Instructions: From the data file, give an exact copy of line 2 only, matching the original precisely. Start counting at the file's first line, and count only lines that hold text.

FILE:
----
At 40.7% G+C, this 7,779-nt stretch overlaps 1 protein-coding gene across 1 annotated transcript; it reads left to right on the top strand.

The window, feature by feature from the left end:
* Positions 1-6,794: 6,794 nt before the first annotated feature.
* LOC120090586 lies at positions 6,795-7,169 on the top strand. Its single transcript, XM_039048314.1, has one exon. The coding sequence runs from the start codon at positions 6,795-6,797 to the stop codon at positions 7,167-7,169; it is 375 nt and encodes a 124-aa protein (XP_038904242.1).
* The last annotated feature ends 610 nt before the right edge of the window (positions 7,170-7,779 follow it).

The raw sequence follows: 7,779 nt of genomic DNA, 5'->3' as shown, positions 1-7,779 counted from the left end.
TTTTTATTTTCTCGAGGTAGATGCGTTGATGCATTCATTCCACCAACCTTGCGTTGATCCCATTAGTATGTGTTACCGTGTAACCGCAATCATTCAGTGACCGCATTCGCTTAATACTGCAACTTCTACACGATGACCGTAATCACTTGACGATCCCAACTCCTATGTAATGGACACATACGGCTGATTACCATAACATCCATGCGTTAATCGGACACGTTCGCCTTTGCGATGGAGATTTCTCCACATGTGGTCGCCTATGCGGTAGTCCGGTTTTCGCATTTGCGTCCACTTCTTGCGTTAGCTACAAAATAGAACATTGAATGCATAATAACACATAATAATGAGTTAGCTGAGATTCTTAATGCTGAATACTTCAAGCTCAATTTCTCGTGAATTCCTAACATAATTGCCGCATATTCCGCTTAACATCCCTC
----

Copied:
The window, feature by feature from the left end: